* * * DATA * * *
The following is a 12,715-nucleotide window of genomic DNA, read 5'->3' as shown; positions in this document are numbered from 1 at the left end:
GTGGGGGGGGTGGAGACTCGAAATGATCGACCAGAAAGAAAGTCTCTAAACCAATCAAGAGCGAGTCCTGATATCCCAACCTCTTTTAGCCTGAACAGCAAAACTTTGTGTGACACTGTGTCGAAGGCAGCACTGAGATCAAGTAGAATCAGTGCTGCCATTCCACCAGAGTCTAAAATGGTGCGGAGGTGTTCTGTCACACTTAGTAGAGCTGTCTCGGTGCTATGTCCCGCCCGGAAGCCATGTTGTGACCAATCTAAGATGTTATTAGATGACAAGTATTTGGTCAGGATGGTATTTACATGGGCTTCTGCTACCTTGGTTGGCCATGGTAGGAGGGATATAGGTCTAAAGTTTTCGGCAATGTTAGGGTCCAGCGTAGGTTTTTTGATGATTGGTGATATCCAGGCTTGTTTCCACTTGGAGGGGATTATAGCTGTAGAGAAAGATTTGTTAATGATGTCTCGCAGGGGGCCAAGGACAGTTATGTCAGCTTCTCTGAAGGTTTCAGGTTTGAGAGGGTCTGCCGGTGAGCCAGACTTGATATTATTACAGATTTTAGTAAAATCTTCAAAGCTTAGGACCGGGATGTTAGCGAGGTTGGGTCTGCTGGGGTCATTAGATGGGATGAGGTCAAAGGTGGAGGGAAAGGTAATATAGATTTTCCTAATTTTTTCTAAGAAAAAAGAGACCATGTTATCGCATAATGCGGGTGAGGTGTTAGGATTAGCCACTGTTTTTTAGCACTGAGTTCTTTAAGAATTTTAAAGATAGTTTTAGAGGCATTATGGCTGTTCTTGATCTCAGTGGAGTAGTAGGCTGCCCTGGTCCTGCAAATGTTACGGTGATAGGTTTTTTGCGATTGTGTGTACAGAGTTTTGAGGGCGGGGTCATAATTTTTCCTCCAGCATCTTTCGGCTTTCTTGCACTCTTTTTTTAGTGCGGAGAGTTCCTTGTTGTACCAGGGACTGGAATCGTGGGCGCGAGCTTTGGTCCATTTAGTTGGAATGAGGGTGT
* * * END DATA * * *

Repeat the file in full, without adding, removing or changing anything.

The following is a 12,715-nucleotide window of genomic DNA, read 5'->3' as shown; positions in this document are numbered from 1 at the left end:
GTGGGGGGGGTGGAGACTCGAAATGATCGACCAGAAAGAAAGTCTCTAAACCAATCAAGAGCGAGTCCTGATATCCCAACCTCTTTTAGCCTGAACAGCAAAACTTTGTGTGACACTGTGTCGAAGGCAGCACTGAGATCAAGTAGAATCAGTGCTGCCATTCCACCAGAGTCTAAAATGGTGCGGAGGTGTTCTGTCACACTTAGTAGAGCTGTCTCGGTGCTATGTCCCGCCCGGAAGCCATGTTGTGACCAATCTAAGATGTTATTAGATGACAAGTATTTGGTCAGGATGGTATTTACATGGGCTTCTGCTACCTTGGTTGGCCATGGTAGGAGGGATATAGGTCTAAAGTTTTCGGCAATGTTAGGGTCCAGCGTAGGTTTTTTGATGATTGGTGATATCCAGGCTTGTTTCCACTTGGAGGGGATTATAGCTGTAGAGAAAGATTTGTTAATGATGTCTCGCAGGGGGCCAAGGACAGTTATGTCAGCTTCTCTGAAGGTTTCAGGTTTGAGAGGGTCTGCCGGTGAGCCAGACTTGATATTATTACAGATTTTAGTAAAATCTTCAAAGCTTAGGACCGGGATGTTAGCGAGGTTGGGTCTGCTGGGGTCATTAGATGGGATGAGGTCAAAGGTGGAGGGAAAGGTAATATAGATTTTCCTAATTTTTTCTAAGAAAAAAGAGACCATGTTATCGCATAATGCGGGTGAGGTGTTAGGATTAGCCACTGTTTTTTAGCACTGAGTTCTTTAAGAATTTTAAAGATAGTTTTAGAGGCATTATGGCTGTTCTTGATCTCAGTGGAGTAGTAGGCTGCCCTGGTCCTGCAAATGTTACGGTGATAGGTTTTTTGCGATTGTGTGTACAGAGTTTTGAGGGCGGGGTCATAATTTTTCCTCCAGCATCTTTCGGCTTTCTTGCACTCTTTTTTTAGTGCGGAGAGTTCCTTGTTGTACCAGGGACTGGAATCGTGGGCGCGAGCTTTGGTCCATTTAGTTGGAATGAGGGTGT